But Mexico’s government said Tuesday it would not “under any circumstances” accept the return of any migrants to its territory from the state of Texas. Mexico is not required to accept deportations of anyone except Mexican citizens.


The Supreme Court on Monday continued to block, for now, a Texas law that would give police broad powers to arrest migrants suspected of illegally entering the U.S. while the legal battle it sparked over immigration authority plays out.

A one-page order signed by Justice Samuel Alito indefinitely prevents Texas from enforcing a sweeping state immigration enforcement law that had been set to take effect this month. The language of the order strongly suggests the court will take additional action, but it is unclear when.

It marks the second time Alito has extended a pause on the law, known as Senate Bill 4, which the Justice Department has argued would step on the federal government’s immigration powers. Monday’s order extending the stay came a few minutes after a 5 p.m. deadline the court had set for itself, creating momentary confusion about the measure’s status.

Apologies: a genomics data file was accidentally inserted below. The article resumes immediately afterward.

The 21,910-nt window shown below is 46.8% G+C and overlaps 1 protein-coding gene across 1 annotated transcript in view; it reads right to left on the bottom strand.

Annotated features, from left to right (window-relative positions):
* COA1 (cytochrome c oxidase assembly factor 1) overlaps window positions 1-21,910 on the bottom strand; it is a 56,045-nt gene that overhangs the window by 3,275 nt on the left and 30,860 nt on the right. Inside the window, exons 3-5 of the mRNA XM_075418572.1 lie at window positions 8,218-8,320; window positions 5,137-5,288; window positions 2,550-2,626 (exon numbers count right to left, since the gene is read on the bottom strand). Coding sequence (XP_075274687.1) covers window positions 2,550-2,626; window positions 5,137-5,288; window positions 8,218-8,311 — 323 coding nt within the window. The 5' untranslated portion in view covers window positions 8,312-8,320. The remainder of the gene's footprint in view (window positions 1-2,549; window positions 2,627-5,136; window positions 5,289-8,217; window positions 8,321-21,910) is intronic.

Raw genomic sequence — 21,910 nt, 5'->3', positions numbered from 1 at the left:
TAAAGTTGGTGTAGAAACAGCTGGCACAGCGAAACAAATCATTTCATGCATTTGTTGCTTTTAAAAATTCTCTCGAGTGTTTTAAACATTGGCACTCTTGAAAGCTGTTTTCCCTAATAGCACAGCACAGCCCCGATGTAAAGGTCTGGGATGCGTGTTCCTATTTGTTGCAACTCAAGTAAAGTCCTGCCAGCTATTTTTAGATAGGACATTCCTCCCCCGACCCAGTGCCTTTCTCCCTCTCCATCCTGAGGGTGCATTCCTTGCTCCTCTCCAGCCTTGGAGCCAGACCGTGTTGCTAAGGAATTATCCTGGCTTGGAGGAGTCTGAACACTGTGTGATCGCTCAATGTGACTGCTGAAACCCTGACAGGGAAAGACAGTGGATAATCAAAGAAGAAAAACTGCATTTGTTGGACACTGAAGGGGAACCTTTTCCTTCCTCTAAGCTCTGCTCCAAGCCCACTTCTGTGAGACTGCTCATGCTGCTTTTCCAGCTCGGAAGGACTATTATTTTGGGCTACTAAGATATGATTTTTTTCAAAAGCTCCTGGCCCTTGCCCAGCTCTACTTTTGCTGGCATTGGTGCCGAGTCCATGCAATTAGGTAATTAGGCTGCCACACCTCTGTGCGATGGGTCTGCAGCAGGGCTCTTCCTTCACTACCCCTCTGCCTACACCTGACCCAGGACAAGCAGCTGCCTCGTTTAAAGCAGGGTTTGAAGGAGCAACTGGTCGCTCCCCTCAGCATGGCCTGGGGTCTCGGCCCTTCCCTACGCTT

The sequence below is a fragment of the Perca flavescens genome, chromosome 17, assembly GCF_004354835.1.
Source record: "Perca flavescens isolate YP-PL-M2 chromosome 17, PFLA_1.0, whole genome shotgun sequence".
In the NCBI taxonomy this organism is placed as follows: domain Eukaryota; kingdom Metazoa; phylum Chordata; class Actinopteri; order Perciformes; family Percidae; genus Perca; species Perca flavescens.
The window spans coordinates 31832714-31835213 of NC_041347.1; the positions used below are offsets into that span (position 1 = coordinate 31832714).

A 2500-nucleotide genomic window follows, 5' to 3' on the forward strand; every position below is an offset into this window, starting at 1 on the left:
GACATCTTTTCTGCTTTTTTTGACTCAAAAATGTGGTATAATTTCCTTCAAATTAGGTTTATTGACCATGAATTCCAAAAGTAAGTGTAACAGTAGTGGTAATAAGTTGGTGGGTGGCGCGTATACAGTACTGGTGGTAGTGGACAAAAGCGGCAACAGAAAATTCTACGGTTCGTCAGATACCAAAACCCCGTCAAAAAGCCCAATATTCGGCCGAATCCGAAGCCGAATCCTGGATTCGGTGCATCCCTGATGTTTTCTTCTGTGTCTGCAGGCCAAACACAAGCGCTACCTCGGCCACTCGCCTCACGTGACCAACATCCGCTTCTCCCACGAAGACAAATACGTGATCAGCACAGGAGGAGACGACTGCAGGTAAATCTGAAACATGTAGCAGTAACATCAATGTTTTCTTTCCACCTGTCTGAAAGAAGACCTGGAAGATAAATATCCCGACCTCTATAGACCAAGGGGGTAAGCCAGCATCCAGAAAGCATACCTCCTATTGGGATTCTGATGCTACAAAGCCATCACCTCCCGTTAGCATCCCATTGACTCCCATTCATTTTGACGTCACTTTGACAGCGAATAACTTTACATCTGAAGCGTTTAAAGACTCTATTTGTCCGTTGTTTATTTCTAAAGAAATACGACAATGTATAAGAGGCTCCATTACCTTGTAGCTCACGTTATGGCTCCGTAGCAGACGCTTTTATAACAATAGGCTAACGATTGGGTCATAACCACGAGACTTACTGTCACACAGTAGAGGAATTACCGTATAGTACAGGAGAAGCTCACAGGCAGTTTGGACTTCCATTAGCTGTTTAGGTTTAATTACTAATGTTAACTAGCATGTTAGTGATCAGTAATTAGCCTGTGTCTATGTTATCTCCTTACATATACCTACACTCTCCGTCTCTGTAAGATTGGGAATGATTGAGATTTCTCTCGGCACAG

Opponents have called the law the most dramatic attempt by a state to police immigration since an Arizona law more than a decade ago, portions of which were struck down by the Supreme Court. The court battle is unfolding as immigration emerges as a key issue in the 2024 presidential race.

The office of Republican Texas Attorney General Ken Paxton has said the state’s law mirrored federal law and “was adopted to address the ongoing crisis at the southern border, which hurts Texans more than anyone else.”

Arrests for illegal crossings along the southern border hit record highs in December but fell by half in January, a shift attributed to seasonal declines and heightened enforcement by the U.S. and its allies. The federal government has not yet released numbers for February.

The Biden administration sued to strike down the Texas measure in January, arguing it’s a clear violation of federal authority on immigration that would hurt international relations and create chaos in administering immigration law. Critics have also said the law could lead to civil rights violations and racial profiling.